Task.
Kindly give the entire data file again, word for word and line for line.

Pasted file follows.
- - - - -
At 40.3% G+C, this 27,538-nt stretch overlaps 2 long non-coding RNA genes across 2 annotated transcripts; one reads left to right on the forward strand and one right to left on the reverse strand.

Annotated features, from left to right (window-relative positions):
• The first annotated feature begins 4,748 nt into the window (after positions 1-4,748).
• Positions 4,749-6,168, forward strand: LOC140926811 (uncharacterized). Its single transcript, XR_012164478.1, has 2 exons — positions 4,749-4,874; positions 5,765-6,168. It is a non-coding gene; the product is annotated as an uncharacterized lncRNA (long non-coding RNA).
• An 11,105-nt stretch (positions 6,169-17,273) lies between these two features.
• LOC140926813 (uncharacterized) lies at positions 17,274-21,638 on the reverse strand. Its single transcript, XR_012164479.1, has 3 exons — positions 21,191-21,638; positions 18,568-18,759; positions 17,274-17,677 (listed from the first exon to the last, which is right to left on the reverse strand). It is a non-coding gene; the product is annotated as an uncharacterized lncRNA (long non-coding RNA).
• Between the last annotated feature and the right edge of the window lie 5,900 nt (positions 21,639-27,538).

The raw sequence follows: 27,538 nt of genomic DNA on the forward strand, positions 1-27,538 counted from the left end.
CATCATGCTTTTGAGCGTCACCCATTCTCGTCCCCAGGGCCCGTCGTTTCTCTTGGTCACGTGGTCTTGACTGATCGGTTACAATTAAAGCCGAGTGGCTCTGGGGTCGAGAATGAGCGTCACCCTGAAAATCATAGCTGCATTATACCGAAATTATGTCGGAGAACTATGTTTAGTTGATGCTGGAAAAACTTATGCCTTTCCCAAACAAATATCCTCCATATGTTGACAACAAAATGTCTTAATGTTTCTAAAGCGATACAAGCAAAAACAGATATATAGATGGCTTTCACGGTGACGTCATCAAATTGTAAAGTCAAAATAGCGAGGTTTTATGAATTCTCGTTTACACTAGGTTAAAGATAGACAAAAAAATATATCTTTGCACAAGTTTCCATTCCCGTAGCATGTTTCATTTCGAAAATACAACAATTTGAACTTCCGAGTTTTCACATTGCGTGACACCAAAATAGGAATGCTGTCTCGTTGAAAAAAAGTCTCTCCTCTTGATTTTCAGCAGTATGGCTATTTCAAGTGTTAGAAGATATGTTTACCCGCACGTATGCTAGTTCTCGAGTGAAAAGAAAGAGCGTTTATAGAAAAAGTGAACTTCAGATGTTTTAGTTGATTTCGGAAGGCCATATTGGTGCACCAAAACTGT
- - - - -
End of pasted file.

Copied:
At 40.3% G+C, this 27,538-nt stretch overlaps 2 long non-coding RNA genes across 2 annotated transcripts; one reads left to right on the forward strand and one right to left on the reverse strand.

Annotated features, from left to right (window-relative positions):
• The first annotated feature begins 4,748 nt into the window (after positions 1-4,748).
• Positions 4,749-6,168, forward strand: LOC140926811 (uncharacterized). Its single transcript, XR_012164478.1, has 2 exons — positions 4,749-4,874; positions 5,765-6,168. It is a non-coding gene; the product is annotated as an uncharacterized lncRNA (long non-coding RNA).
• An 11,105-nt stretch (positions 6,169-17,273) lies between these two features.
• LOC140926813 (uncharacterized) lies at positions 17,274-21,638 on the reverse strand. Its single transcript, XR_012164479.1, has 3 exons — positions 21,191-21,638; positions 18,568-18,759; positions 17,274-17,677 (listed from the first exon to the last, which is right to left on the reverse strand). It is a non-coding gene; the product is annotated as an uncharacterized lncRNA (long non-coding RNA).
• Between the last annotated feature and the right edge of the window lie 5,900 nt (positions 21,639-27,538).

The raw sequence follows: 27,538 nt of genomic DNA on the forward strand, positions 1-27,538 counted from the left end.
CATCATGCTTTTGAGCGTCACCCATTCTCGTCCCCAGGGCCCGTCGTTTCTCTTGGTCACGTGGTCTTGACTGATCGGTTACAATTAAAGCCGAGTGGCTCTGGGGTCGAGAATGAGCGTCACCCTGAAAATCATAGCTGCATTATACCGAAATTATGTCGGAGAACTATGTTTAGTTGATGCTGGAAAAACTTATGCCTTTCCCAAACAAATATCCTCCATATGTTGACAACAAAATGTCTTAATGTTTCTAAAGCGATACAAGCAAAAACAGATATATAGATGGCTTTCACGGTGACGTCATCAAATTGTAAAGTCAAAATAGCGAGGTTTTATGAATTCTCGTTTACACTAGGTTAAAGATAGACAAAAAAATATATCTTTGCACAAGTTTCCATTCCCGTAGCATGTTTCATTTCGAAAATACAACAATTTGAACTTCCGAGTTTTCACATTGCGTGACACCAAAATAGGAATGCTGTCTCGTTGAAAAAAAGTCTCTCCTCTTGATTTTCAGCAGTATGGCTATTTCAAGTGTTAGAAGATATGTTTACCCGCACGTATGCTAGTTCTCGAGTGAAAAGAAAGAGCGTTTATAGAAAAAGTGAACTTCAGATGTTTTAGTTGATTTCGGAAGGCCATATTGGTGCACCAAAACTGT